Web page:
TOPICS: Miscellaneous; Philosophy
KEYWORDS: pilgrims; puritans
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Wrote it for my A.P. U.S. History class. I thought it was good, so I'll share it. Feel free to debate, agree, or do whatever else you desire.
1 posted on 10/29/2001 6:17:43 PM PST by futurepotus
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To: RJayneJ
Perhaps this piece could be the next Essay of the Week :P
2 posted on 10/29/2001 6:21:24 PM PST by futurepotus
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To: futurepotus
Puritanism was a regional influence.
3 posted on 10/29/2001 6:21:28 PM PST by Arkinsaw
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To: futurepotus
Thou speakest ill of my ancestors. They fled from a repressive religious system and weren't as bad as you portray although by our 20th century standards of PC, they were intolerant and bigoted.

Those people had a daily struggle for survival against tremendous odds and formed the backbone of our republic. We are indebted to them.

4 posted on 10/29/2001 6:24:31 PM PST by Aliska
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To: futurepotus
That was interesting...Thanks. I was just wondering the other day what part the puritans played in American History.
5 posted on 10/29/2001 6:25:27 PM PST by Deanna Knapp
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To: Uriel1975; Jerry_M; the_doc; CCWoody; spudgin; JenB; oneofhis; Diamond; Matchett-PI...
Ping To the children of the reformation for discussion...
6 posted on 10/29/2001 6:28:00 PM PST by RnMomof7
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To: futurepotus
Puritanism came about because the Church of England would not allow enough self-government and freedom of religion.

To look at it thru a 20th century prism does it a disservice. In its time it did a great deal to humble the upper classes and give the lower classes a voice.

The Salem witch trials were heinous, but extremely small in scope. They have been overplayed by today's liberals, who use them to belittle christianity.

7 posted on 10/29/2001 6:29:50 PM PST by what's up
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To: futurepotus
Puritanism: The haunting fear that someone, somewhere, may be happy.
-- H.L. Mencken

8 posted on 10/29/2001 6:31:48 PM PST by TheyConvictedOglethorpe
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To: futurepotus
WISE AND LEARNED MEN WHO BELIEVED IN A CREATOR by Dorothy E. Kreiss Robbins* Institute for Creation Research, PO Box 2667, El Cajon, CA 92021 Voice: (619) 448-0900 FAX: (619) 448-3469 "Vital Articles on Science/Creation" February 1996 Copyright © 1996 All Rights Reserved ------------------------------------------------------------------------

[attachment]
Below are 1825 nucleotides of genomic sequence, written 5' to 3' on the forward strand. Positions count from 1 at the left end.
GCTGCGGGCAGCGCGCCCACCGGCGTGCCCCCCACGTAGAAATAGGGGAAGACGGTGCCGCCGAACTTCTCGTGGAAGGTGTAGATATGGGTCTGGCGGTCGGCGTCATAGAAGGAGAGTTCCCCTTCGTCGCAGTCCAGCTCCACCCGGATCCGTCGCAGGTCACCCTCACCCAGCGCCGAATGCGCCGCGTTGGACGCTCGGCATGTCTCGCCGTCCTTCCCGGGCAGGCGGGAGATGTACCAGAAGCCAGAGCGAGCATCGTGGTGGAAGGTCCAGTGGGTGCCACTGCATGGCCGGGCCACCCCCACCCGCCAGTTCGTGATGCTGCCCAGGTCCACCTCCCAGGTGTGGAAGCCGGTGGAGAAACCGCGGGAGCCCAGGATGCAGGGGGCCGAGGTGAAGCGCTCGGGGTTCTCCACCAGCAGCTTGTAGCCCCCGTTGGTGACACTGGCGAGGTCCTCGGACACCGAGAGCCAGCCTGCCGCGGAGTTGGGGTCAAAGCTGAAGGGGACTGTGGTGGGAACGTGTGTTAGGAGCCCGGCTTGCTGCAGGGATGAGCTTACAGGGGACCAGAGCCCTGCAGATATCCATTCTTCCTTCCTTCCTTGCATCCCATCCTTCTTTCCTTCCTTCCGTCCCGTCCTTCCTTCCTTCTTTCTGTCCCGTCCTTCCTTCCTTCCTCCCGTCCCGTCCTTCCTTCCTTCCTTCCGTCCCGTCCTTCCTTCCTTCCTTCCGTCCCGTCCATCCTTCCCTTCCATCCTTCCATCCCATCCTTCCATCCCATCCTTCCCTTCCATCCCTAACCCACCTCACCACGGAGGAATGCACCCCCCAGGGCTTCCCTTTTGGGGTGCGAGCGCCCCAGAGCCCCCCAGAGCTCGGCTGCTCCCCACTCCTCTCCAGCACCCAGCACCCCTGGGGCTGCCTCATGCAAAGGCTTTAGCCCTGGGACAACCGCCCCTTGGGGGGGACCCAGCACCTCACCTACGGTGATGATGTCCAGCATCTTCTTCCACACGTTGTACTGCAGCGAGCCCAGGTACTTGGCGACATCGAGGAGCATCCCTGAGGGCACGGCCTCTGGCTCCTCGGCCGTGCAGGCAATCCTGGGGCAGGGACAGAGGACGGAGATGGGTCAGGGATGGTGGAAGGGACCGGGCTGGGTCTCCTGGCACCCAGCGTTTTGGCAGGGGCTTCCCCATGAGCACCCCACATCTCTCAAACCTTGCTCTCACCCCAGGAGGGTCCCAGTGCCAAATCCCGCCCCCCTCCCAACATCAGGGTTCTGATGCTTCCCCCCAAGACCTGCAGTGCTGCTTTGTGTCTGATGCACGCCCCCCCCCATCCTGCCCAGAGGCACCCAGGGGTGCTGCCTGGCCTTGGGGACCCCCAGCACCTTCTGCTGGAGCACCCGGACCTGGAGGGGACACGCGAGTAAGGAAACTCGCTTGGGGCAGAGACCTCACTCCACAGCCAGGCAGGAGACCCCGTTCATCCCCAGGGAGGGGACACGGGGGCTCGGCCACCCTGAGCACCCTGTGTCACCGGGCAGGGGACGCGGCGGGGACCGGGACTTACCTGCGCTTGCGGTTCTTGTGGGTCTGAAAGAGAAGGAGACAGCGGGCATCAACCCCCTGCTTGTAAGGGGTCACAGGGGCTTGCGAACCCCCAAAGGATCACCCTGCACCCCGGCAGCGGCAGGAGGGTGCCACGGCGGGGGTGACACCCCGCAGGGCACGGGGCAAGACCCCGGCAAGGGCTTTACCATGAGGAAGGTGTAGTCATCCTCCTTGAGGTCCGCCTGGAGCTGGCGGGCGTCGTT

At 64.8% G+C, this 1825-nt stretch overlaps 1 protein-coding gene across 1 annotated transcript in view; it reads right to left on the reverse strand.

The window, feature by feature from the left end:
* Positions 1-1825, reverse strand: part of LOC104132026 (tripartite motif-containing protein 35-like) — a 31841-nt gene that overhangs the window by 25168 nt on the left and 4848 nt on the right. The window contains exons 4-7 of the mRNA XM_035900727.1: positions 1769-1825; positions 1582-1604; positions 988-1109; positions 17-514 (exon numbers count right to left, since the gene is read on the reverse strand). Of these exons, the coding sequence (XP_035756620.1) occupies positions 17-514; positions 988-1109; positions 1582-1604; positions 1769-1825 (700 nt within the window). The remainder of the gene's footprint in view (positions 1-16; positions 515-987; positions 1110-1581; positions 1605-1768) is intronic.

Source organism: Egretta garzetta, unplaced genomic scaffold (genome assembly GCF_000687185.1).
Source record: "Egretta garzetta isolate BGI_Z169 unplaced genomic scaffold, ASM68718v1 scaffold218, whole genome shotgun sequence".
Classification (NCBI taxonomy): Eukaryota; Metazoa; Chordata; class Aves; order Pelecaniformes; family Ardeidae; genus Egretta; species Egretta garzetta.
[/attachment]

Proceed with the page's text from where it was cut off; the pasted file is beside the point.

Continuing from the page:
What did the wise and learned men who founded the greatest republic in the world (the U.S.A.--the most free and prosperous for over 200 years), believe about the beginning of this universe? Were they evolutionists? Were they theistic evolutionists?

Never has the world seen so many men of such great learning and sagacity engaged in a work over such a long time span (150 years) with such a wide and benevolent influence. These men, whose erudition gained them respect in the courts of the kings of Europe, whose writings have astonished the world, did they believe in a Creator and a creation? Emphatically, yes! They were believers in a Creator: the God of the Bible. The few quotations gathered here must forever refute the proposition that learned men cannot believe in the creation of the universe by a wise, benevolent, and intelligent being: Jehovah God.

Let us begin with the reputed discoverer of this hemisphere, Christopher Columbus (1451-1506). Columbus had great learning in many sciences and was also well acquainted with the Scriptures. In a prayer taken from a letter to the sovereigns of Spain, dated October of 1492, we read: "O Lord, Almighty and everlasting God, by thy holy Word Thou hast created the heaven, and the earth, and the sea. . . ." And later, "(May you) . . . be well received before the eternal Creator, to whom I pray. . . ." (Las Casas' abstract of Columbus' Journal of the First Voyage.)[1]

Kay Brigham says, "The Admiral writes in his letter to the nurse of Prince John (1501): 'My hope in the One who created us all sustains me; . . .' She writes further, '. . . (T)he Holy Scriptures inspired the Discoverer to execute the idea with a sense of mission (and strength). Others had dreamed, but Columbus followed through and realized . . . the discovery of the marvelous Americas (unknowingly) . . . (and) the expansion of Christianity to 'Other Worlds.'"[2]